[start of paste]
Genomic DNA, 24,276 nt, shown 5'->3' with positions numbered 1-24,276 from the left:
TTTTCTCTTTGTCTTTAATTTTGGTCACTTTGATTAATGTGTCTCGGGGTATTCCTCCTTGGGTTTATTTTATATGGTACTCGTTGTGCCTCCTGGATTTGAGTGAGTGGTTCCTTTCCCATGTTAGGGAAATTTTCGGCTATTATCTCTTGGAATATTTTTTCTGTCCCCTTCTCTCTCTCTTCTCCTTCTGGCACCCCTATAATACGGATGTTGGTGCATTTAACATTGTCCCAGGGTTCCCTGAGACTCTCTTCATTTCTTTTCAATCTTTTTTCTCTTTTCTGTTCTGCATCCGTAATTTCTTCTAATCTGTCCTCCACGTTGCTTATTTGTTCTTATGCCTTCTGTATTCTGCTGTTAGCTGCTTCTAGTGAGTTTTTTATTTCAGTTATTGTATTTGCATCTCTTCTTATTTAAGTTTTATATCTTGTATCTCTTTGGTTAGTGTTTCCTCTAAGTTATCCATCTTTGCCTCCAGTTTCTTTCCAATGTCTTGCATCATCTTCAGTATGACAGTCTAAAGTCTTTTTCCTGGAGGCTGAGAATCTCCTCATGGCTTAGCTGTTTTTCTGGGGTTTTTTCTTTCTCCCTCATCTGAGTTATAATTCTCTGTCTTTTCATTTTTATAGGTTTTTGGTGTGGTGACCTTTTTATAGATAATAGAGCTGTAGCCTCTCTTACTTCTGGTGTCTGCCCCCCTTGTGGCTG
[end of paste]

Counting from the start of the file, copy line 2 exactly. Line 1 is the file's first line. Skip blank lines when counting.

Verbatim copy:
TTTTCTCTTTGTCTTTAATTTTGGTCACTTTGATTAATGTGTCTCGGGGTATTCCTCCTTGGGTTTATTTTATATGGTACTCGTTGTGCCTCCTGGATTTGAGTGAGTGGTTCCTTTCCCATGTTAGGGAAATTTTCGGCTATTATCTCTTGGAATATTTTTTCTGTCCCCTTCTCTCTCTCTTCTCCTTCTGGCACCCCTATAATACGGATGTTGGTGCATTTAACATTGTCCCAGGGTTCCCTGAGACTCTCTTCATTTCTTTTCAATCTTTTTTCTCTTTTCTGTTCTGCATCCGTAATTTCTTCTAATCTGTCCTCCACGTTGCTTATTTGTTCTTATGCCTTCTGTATTCTGCTGTTAGCTGCTTCTAGTGAGTTTTTTATTTCAGTTATTGTATTTGCATCTCTTCTTATTTAAGTTTTATATCTTGTATCTCTTTGGTTAGTGTTTCCTCTAAGTTATCCATCTTTGCCTCCAGTTTCTTTCCAATGTCTTGCATCATCTTCAGTATGACAGTCTAAAGTCTTTTTCCTGGAGGCTGAGAATCTCCTCATGGCTTAGCTGTTTTTCTGGGGTTTTTTCTTTCTCCCTCATCTGAGTTATAATTCTCTGTCTTTTCATTTTTATAGGTTTTTGGTGTGGTGACCTTTTTATAGATAATAGAGCTGTAGCCTCTCTTACTTCTGGTGTCTGCCCCCCTTGTGGCTG